National Politics

Cameron hires oil and gas consultant to advise on energy and the environment

Stephen-Heidari-Robinsonschlumberger fracking site

If any further proof were needed that David Cameron has well and truly ditched the “Green crap”, then look no further than today’s announcement that he has hired a consultant from the secretive oil and gas engineer Schlumberger to be his special adviser on energy and environment.

Stephen Heidari-Robinson (pictured above) will take up the role immediately today (16 September 2015). Heidari-Robinson was formerly vice president in Schlumberger Business Consulting’s UK office, and has 10 years of experience in oil and gas consulting, according to an article here. He has also worked in the civil service, private equity, and the not-for-profit sector, with a focus on the Middle East and Asia. Before joining Schlumberger, Heidari-Robinson was head of McKinsey’s organisation and NOC (National Oil Companies) services line in the oil and gas practice.

Schlumberger, which provides specialist kit for oil and gas wells, and especially for fracking (picture above), was recently described by The Guardian as “The oil world’s most secretive operator” in an article entitled “Where there is oil and gas there is Schlumberger”.

That article reveals how Schlumberger was recently hit by the largest corporate criminal fine in US history for violating sanctions against both Iran and Sudan and for attempting to hide those activities from authorities.

It also states that unlike other giant oil and gas service giants, such as Halliburton, it resists lobbying, donating to political parties and hiring politicians. Still, perhaps Schlumberger executives feel they don’t need to. They must be delighted that their former employee now has the ear of the British prime minister.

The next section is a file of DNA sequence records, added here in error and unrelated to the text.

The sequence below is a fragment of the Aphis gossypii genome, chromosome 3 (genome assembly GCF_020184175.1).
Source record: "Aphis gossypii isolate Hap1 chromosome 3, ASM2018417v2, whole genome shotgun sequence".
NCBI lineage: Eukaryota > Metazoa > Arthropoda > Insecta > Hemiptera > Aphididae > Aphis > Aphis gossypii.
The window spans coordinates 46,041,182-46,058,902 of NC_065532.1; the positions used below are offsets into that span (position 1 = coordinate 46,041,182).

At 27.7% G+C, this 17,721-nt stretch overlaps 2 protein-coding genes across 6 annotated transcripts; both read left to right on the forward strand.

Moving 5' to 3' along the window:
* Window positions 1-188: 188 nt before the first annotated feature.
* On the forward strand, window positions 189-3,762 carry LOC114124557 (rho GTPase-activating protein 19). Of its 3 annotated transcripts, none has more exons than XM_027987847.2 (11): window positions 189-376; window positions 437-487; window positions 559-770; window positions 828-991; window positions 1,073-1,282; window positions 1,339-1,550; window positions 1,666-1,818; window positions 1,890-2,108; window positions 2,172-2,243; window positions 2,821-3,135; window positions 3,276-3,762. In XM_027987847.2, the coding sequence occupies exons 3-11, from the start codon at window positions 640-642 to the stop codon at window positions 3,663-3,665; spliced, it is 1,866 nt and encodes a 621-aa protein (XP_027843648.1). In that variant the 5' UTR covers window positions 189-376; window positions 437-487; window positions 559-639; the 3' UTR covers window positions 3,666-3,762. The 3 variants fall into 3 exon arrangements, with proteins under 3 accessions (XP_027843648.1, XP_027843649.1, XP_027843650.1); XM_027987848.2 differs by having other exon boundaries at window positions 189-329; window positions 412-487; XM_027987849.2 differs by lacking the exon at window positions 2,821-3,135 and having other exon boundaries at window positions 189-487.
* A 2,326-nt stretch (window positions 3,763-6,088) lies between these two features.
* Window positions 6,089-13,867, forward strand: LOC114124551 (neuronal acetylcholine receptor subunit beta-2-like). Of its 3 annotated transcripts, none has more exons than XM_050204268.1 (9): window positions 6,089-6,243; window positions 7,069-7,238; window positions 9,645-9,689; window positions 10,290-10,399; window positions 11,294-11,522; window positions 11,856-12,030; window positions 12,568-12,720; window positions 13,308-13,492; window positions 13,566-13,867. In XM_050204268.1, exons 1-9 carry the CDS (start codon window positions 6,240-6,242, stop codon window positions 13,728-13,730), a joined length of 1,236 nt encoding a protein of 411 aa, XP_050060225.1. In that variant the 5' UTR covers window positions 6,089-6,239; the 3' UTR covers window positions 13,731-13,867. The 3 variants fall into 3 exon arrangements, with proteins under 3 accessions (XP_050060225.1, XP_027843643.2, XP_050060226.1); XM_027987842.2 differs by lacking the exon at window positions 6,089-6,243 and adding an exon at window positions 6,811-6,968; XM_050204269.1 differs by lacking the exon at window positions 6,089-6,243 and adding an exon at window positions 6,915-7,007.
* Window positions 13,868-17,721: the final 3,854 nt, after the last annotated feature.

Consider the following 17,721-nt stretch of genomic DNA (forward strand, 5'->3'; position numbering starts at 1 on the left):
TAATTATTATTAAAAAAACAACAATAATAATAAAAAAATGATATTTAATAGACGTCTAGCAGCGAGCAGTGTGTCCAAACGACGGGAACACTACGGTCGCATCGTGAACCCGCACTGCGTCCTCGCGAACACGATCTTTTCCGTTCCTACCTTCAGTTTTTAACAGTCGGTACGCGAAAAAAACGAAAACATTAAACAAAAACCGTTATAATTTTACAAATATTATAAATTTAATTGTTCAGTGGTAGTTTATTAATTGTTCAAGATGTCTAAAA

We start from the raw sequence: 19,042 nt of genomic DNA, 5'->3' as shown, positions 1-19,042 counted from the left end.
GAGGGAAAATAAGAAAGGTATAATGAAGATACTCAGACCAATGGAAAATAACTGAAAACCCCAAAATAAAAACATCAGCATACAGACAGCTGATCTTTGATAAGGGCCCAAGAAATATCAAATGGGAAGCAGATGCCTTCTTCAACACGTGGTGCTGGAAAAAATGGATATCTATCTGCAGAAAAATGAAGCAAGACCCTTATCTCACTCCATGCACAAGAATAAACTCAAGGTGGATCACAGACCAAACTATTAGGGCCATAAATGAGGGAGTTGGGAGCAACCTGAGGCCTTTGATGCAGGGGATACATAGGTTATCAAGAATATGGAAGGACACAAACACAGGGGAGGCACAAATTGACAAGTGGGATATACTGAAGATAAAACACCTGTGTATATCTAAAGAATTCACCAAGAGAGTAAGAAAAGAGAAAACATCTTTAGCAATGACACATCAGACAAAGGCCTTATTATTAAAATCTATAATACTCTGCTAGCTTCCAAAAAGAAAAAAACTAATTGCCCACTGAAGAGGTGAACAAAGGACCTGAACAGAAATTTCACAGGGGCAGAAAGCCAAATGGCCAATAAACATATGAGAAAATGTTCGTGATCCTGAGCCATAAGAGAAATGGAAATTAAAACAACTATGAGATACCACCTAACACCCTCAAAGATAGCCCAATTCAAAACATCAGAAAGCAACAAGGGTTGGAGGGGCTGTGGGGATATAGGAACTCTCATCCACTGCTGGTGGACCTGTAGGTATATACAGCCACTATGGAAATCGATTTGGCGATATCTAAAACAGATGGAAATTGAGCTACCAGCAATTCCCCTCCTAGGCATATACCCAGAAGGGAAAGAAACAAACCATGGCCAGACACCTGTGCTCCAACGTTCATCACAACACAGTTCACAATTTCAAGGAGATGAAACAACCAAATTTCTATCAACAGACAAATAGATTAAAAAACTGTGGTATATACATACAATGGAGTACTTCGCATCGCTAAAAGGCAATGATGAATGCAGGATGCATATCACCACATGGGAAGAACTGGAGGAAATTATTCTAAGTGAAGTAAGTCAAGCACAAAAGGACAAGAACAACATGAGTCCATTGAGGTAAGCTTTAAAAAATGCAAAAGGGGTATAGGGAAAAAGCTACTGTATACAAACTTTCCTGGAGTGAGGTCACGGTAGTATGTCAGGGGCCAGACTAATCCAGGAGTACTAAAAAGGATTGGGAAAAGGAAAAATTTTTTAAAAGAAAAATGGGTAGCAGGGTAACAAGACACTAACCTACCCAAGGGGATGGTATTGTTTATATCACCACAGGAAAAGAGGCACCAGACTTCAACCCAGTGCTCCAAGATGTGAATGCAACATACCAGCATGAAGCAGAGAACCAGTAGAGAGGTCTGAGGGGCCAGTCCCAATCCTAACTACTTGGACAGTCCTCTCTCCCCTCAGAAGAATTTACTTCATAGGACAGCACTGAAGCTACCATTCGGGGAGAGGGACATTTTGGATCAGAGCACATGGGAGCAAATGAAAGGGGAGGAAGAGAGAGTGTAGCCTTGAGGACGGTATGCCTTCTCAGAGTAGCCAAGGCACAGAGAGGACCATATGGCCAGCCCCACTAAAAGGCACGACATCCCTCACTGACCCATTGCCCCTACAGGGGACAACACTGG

As a “special adviser”, although Heidari-Robinson will be paid by the taxpayer, he will be answerable only to David Cameron and the Conservative Party, not to the civil service.

Heidari-Robinson will be able to tell Cameron to get on with making fracking easier in Britain for his former employer’s clients, and encourage him to keep giving tax breaks to North Sea oil companies (who need fancy kit from the likes of Schlumberger) to extract the last drop of fossil fuel from their drying out wells.

But Stephen H-R is not likely to warn Cameron that he is slowly throttling Britain’s nascent renewables industry. Nor that the renewables industry employs more people, per unit of energy it produces than the fossil fuel industry. Nor that oil and gas majors and the companies that service them, like Schlumberger, are dependent for future profits on wrecking the planet by burning more fossil fuel than the world’s ecosystems can bear.

As if to underline Cameron’s wilful blindness, on the same day, a report from Ernst & Young shows that the UK has dropped out of the top 10 countries for renewable energy attractiveness for the first time. It says this comes as a result of “severe” and “totally unexpected” policy revisions.

The analyst’s quarterly Renewable Energy Country Attractiveness Index published today (Wednesday 16 September) puts the UK in 11th place overall, down three places on the last quarter. It said that the government’s interventions on renewables policies over the past few months had left many “perplexed as to what the future now holds for a renewables sector that has already been plagued by uncertainty and policy U-turns over the past two years”.


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